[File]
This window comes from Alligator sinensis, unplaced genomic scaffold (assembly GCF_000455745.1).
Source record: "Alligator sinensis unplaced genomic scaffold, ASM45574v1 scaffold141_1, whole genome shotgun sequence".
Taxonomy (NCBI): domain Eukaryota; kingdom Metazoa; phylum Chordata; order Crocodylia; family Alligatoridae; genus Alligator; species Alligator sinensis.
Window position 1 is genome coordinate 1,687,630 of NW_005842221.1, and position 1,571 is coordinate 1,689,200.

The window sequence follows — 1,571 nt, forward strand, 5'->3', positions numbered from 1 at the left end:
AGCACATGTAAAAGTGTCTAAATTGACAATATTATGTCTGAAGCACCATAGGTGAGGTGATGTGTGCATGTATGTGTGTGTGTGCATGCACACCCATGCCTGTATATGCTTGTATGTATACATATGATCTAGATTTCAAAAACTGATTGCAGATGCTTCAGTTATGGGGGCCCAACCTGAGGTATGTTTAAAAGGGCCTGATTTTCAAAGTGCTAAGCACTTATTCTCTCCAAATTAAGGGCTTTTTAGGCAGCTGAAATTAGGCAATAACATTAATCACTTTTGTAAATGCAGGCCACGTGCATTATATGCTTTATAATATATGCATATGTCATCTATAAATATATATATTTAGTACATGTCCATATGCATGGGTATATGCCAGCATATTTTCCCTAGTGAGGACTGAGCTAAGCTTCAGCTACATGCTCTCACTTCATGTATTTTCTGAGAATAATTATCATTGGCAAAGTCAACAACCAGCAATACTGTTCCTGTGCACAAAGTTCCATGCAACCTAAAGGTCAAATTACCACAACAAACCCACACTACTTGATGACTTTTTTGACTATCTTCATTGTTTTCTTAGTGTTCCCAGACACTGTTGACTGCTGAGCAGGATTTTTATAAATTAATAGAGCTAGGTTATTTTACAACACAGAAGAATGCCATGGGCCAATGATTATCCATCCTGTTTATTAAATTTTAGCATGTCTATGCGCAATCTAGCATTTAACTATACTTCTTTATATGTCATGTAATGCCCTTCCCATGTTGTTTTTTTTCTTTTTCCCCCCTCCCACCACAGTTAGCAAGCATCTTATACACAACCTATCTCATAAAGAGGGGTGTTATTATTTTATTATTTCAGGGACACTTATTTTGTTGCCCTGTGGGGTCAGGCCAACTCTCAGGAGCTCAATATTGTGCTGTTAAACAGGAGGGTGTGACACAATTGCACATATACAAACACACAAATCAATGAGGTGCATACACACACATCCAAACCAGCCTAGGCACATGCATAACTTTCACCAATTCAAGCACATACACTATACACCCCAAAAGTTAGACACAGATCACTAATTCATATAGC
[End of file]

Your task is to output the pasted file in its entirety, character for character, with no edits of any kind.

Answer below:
This window comes from Alligator sinensis, unplaced genomic scaffold (assembly GCF_000455745.1).
Source record: "Alligator sinensis unplaced genomic scaffold, ASM45574v1 scaffold141_1, whole genome shotgun sequence".
Taxonomy (NCBI): domain Eukaryota; kingdom Metazoa; phylum Chordata; order Crocodylia; family Alligatoridae; genus Alligator; species Alligator sinensis.
Window position 1 is genome coordinate 1,687,630 of NW_005842221.1, and position 1,571 is coordinate 1,689,200.

The window sequence follows — 1,571 nt, forward strand, 5'->3', positions numbered from 1 at the left end:
AGCACATGTAAAAGTGTCTAAATTGACAATATTATGTCTGAAGCACCATAGGTGAGGTGATGTGTGCATGTATGTGTGTGTGTGCATGCACACCCATGCCTGTATATGCTTGTATGTATACATATGATCTAGATTTCAAAAACTGATTGCAGATGCTTCAGTTATGGGGGCCCAACCTGAGGTATGTTTAAAAGGGCCTGATTTTCAAAGTGCTAAGCACTTATTCTCTCCAAATTAAGGGCTTTTTAGGCAGCTGAAATTAGGCAATAACATTAATCACTTTTGTAAATGCAGGCCACGTGCATTATATGCTTTATAATATATGCATATGTCATCTATAAATATATATATTTAGTACATGTCCATATGCATGGGTATATGCCAGCATATTTTCCCTAGTGAGGACTGAGCTAAGCTTCAGCTACATGCTCTCACTTCATGTATTTTCTGAGAATAATTATCATTGGCAAAGTCAACAACCAGCAATACTGTTCCTGTGCACAAAGTTCCATGCAACCTAAAGGTCAAATTACCACAACAAACCCACACTACTTGATGACTTTTTTGACTATCTTCATTGTTTTCTTAGTGTTCCCAGACACTGTTGACTGCTGAGCAGGATTTTTATAAATTAATAGAGCTAGGTTATTTTACAACACAGAAGAATGCCATGGGCCAATGATTATCCATCCTGTTTATTAAATTTTAGCATGTCTATGCGCAATCTAGCATTTAACTATACTTCTTTATATGTCATGTAATGCCCTTCCCATGTTGTTTTTTTTCTTTTTCCCCCCTCCCACCACAGTTAGCAAGCATCTTATACACAACCTATCTCATAAAGAGGGGTGTTATTATTTTATTATTTCAGGGACACTTATTTTGTTGCCCTGTGGGGTCAGGCCAACTCTCAGGAGCTCAATATTGTGCTGTTAAACAGGAGGGTGTGACACAATTGCACATATACAAACACACAAATCAATGAGGTGCATACACACACATCCAAACCAGCCTAGGCACATGCATAACTTTCACCAATTCAAGCACATACACTATACACCCCAAAAGTTAGACACAGATCACTAATTCATATAGC